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CNN’s Iran Fearmongering Would Make More Sense Coming Directly From Pentagon

Barbara Starr has a long, storied career of acting—in effect if not in name—as a Department of Defense spokesperson

In her 513-word piece, "US Officials Growing Increasingly Concerned Iran Could Attack Israel," CNN's Barbara Starr mindlessly repeated "concerns" by unnamed US Department of Defense and Israeli Defense Force officials that Iran might directly attack Israel and/or Israeli positions in occupied Syria—something that has never happened in recorded history. (Screenshot: CNN)

Why doesn’t CNN Defense Department reporter Barbara Starr just leave CNN and instead work directly for the Trump DoD?

On Tuesday, hours after President Donald Trump pulled out of the Iran deal (formally known as the Joint Comprehensive Plan of Action), Starr (5/8/18) rushed to publish an anonymously sourced and transparently propagandistic press release for the Trump administration and Pentagon. Wouldn’t it be easier if Starr just skipped the middleman and just worked for the DoD?

In her 513-word piece, “US Officials Growing Increasingly Concerned Iran Could Attack Israel,” Starr mindlessly repeated “concerns” by unnamed US Department of Defense and Israeli Defense Force officials that Iran might directly attack Israel and/or Israeli positions in occupied Syria—something that has never happened in recorded history:

There are increasing concerns Iran is on the cusp of an attack against Israel, several US military officials told CNN.

Intelligence is not clear on when an attack could come and what form it would take, they said, with one official noting that “if there is an attack, it might not be immediately clear it’s Iran.”

The US is watching very closely to see if Iranian-backed actions could come from inside Syria or Lebanon, or even from inside Iran itself, though that would be considered a major military escalation.

“Increasing concerns” by whom? Increased relative to what? Who are these “military officials”? If they have no clue “what form” such attacks would take or when they would be carried out, what is the public supposed to do with this information? (Don’t be confused it it’s not “immediately clear it’s Iran”—trust us, it will be!) Moreover, why are these vague, temporally uncertain “concerns” being reported at all?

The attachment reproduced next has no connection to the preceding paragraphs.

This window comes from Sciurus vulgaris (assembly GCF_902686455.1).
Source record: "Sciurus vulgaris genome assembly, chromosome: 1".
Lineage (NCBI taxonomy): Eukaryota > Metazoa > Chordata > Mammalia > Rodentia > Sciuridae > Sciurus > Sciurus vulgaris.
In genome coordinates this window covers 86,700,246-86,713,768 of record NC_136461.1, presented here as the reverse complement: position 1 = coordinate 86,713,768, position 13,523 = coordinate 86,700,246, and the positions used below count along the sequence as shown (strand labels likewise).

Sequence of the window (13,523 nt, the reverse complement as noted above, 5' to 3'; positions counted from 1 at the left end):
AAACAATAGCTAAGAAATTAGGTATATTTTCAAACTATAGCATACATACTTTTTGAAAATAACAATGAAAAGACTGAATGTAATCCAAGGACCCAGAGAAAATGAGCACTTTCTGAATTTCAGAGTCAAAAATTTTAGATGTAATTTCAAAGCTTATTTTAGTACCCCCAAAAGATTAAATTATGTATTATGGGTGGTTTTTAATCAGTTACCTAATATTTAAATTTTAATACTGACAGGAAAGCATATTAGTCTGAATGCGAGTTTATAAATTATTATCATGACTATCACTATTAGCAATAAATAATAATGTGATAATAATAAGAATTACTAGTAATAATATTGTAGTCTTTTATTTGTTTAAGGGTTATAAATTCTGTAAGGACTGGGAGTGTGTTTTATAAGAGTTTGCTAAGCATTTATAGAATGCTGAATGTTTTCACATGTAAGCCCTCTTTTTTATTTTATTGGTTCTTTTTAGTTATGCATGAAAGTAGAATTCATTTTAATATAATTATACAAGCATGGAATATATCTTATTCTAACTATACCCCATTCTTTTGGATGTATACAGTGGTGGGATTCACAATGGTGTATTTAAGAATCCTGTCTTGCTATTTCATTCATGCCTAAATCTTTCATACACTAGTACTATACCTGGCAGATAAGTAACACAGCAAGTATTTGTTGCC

The answer is clear: The Pentagon is using CNN to stoke panic about Iran by accusing them of pre-crime without a shred of evidence, neutral analysis or third-party validation. It’s a Defense Department press release in its purest form, designed solely to scare the reader and justify Trump’s escalation of hostilities toward Iran.

Was Starr presented with evidence of troop movements? Keyhole satellite photos of repositioned missile systems? Statements from Iran? Leaks from Islamic Revolutionary Guard Corps that would justify this being news? No. The report is 100 percent curated leaks by the US and Israeli militaries that serve no apparent purpose other than to demonize an enemy in their crosshairs.

To raise the stakes, Starr dubiously writes “at the same time, Iran has covertly shipped missiles into Syria, according to the US.” But there’s nothing “covert” about Iran’s military support of the Syrian government, including providing the Syrian army with missiles. It’s out in the open and has been for several years. The only plausible reason Starr would add the airport-thriller qualifier “covert” to a routine, years-old policy is to paint the weapons shipment as escalation on the part of Iran—as she did when reporting the “news” of said shipments in a similar DoD/IDF press release last month (CNN, 4/25/18).

Barbara Starr has a long, storied career of acting—in effect if not in name—as a Department of Defense spokesperson (FAIR.org, 4/5/10, 6/27/13, 5/13/13, 8/22/14, 10/14/16). It would both streamline the process and give readers more clarity if she wrote up Defense Department spin for the US government itself, rather than doing so for Time Warner under the auspices of reporting news.

Messages to CNN can be sent to here (or via Twitter @CNN). Please remember that respectful communication is the most effective.

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Adam Johnson

Adam Johnson

Adam Johnson is a New York-based  journalist, a contributing analyst for FAIR.org, and co-host of the Citations Needed podcast. Follow him on Twitter at @adamjohnsonnyc

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